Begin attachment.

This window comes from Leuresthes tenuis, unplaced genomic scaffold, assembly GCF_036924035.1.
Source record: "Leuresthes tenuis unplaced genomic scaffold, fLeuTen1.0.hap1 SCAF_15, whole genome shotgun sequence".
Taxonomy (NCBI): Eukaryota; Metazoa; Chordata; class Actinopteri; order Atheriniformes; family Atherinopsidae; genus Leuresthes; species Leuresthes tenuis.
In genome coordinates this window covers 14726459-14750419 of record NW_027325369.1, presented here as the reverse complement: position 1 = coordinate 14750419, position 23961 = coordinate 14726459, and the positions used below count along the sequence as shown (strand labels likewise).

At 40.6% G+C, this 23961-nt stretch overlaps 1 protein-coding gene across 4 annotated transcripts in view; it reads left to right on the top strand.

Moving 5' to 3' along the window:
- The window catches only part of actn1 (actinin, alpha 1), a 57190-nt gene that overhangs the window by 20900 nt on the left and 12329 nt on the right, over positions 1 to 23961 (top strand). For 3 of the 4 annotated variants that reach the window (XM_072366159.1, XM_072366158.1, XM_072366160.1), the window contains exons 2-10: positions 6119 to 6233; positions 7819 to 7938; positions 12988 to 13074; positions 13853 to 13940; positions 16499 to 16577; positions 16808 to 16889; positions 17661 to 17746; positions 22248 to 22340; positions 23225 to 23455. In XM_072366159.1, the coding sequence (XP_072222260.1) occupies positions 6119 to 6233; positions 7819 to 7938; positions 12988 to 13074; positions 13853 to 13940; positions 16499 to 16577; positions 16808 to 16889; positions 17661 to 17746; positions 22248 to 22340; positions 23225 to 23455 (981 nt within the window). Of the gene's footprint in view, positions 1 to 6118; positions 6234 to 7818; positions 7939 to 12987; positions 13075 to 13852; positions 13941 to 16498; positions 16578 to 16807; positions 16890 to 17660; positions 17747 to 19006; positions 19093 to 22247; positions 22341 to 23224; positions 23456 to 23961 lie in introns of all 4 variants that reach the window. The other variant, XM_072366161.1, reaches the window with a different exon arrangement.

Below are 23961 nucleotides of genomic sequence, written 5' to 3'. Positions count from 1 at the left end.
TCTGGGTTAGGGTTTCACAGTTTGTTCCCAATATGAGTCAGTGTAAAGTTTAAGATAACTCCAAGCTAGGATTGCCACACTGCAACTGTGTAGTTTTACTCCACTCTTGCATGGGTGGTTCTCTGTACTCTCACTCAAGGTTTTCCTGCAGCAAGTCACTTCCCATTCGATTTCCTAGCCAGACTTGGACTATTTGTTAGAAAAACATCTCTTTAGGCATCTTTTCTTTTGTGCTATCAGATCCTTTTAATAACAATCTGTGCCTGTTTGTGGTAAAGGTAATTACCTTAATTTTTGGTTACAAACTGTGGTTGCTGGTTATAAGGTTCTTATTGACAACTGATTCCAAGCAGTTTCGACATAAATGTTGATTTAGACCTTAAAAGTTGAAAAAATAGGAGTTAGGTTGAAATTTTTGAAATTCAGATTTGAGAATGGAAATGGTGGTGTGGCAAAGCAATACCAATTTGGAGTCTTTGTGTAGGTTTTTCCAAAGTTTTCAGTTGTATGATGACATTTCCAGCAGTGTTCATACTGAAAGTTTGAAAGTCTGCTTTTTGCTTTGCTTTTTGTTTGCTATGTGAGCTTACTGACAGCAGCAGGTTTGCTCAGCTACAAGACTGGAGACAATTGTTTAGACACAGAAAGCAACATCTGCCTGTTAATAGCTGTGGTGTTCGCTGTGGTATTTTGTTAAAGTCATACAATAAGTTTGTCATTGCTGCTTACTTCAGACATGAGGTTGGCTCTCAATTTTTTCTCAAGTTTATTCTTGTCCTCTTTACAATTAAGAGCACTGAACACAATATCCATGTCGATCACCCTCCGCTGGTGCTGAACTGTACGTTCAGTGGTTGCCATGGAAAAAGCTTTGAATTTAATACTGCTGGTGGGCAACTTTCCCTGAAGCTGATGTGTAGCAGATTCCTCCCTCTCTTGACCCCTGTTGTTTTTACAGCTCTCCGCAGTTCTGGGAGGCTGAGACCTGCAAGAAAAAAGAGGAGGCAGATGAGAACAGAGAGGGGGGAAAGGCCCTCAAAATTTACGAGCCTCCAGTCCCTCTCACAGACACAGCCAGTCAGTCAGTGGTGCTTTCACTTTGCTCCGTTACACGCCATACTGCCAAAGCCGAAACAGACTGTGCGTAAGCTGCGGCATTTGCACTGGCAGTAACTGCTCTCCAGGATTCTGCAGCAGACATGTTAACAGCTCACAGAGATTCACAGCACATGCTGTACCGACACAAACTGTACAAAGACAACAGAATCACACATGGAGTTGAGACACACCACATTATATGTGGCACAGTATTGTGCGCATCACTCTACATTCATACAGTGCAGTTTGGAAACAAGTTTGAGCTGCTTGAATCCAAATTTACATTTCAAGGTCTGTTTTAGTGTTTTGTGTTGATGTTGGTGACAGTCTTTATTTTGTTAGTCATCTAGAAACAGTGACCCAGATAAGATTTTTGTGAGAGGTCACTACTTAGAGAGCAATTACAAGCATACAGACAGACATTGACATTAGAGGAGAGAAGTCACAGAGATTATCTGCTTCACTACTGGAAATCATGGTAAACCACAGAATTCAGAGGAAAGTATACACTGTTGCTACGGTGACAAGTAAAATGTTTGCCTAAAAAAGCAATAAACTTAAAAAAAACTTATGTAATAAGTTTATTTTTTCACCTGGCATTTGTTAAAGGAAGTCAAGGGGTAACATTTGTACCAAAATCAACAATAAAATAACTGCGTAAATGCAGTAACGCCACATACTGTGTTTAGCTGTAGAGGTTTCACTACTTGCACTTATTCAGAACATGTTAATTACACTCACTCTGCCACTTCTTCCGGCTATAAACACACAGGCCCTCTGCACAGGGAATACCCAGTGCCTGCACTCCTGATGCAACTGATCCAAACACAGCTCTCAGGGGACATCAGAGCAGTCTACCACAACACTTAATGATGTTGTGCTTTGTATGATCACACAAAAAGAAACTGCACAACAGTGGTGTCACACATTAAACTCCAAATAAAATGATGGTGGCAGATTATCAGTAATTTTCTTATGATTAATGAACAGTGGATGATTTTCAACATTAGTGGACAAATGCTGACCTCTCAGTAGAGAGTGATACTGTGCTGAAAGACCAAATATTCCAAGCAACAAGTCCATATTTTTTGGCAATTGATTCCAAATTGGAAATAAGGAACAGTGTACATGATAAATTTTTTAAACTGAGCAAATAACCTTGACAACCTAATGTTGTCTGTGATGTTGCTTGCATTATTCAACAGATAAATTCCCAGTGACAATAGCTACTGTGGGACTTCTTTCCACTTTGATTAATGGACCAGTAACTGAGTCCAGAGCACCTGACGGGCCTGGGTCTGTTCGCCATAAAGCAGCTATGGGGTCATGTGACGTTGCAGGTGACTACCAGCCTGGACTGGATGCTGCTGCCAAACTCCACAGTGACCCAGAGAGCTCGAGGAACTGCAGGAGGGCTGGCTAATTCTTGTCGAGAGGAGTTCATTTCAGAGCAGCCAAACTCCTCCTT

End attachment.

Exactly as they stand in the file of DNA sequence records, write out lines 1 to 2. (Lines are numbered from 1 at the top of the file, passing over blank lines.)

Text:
This window comes from Leuresthes tenuis, unplaced genomic scaffold, assembly GCF_036924035.1.
Source record: "Leuresthes tenuis unplaced genomic scaffold, fLeuTen1.0.hap1 SCAF_15, whole genome shotgun sequence".